Last mile in the transport chain
In logistics, on-carriage refers to the last leg in the supply chain. This is where the freight from the main run is delivered to the consignees. It can be easily illustrated with groupage: In pre-carriage, freight forwarders transport goods from various shippers to a logistics hub, where the shipments are transferred to other means of transport. They are then transported to the receiving carrier in the main run. This carrier then transports the shipments to the consignees in the on-carriage leg. Cartage charges are the transport costs incurred during pre-carriage and on-carriage.
In ideal circumstances, the carrier will provide notification of the shipment before delivering it to the consignee. In combined transport, shipments change modes at least once in the supply chain. Trucks are generally the preferred means of transport for on-carriage since they offer greater delivery flexibility. In rare cases, on-carriage is done by rail or ship since the consignee has to have access to the rail or waterway network.
Planning the on-carriage
Careful planning is particularly important in on-carriage, especially for groupage and general cargo shipments. Once the consignees have been notified and a time slot has been booked for delivery, the route will have to be mapped out in such a way that the recipients are serviced in the best possible order. The vehicle has to be specially loaded to ensure fast delivery. Delays in the main run also have to be taken into account. It is much easier to plan FTL shipments because there is only one recipient.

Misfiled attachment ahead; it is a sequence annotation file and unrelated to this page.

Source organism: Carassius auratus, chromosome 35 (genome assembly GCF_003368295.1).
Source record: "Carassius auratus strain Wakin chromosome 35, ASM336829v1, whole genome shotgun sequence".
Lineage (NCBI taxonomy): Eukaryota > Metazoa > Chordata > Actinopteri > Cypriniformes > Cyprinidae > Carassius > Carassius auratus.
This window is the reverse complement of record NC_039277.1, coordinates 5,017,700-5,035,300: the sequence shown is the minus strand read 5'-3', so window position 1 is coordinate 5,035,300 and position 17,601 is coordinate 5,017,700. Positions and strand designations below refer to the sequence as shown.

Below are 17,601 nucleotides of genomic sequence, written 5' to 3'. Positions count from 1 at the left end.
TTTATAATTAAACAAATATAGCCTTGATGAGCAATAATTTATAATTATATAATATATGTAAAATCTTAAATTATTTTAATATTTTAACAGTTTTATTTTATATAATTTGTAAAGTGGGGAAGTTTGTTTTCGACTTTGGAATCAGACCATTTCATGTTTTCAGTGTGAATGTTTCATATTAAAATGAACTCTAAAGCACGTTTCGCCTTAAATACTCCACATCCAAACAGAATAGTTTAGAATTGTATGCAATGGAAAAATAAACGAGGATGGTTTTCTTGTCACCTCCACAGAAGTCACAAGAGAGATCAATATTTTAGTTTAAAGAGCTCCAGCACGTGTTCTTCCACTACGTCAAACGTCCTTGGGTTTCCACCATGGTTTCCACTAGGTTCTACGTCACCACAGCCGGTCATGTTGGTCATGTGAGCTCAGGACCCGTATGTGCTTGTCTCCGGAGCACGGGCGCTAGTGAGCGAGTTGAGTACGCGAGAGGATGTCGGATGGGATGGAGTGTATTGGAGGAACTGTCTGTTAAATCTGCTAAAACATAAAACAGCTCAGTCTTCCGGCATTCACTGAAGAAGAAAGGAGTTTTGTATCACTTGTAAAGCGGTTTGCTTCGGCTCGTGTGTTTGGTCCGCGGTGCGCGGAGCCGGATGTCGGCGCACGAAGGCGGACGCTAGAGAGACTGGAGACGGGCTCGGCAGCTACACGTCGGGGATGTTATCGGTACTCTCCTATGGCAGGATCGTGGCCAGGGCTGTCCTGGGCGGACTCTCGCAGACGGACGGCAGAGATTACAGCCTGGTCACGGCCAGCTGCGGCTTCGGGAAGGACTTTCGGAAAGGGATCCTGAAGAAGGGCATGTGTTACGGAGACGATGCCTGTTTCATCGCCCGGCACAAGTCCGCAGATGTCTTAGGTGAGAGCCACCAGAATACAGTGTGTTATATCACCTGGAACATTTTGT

On-carriage in e-commerce
The last mile has changed dramatically with the e-commerce boom. There are now even more recipients in on-carriage with smaller deliveries that need to be dropped off right at the doorstep. This highlights the need for efficient planning and notification to minimise delays. Various attempts are underway to make the last mile more efficient with drones or robots, especially in cities.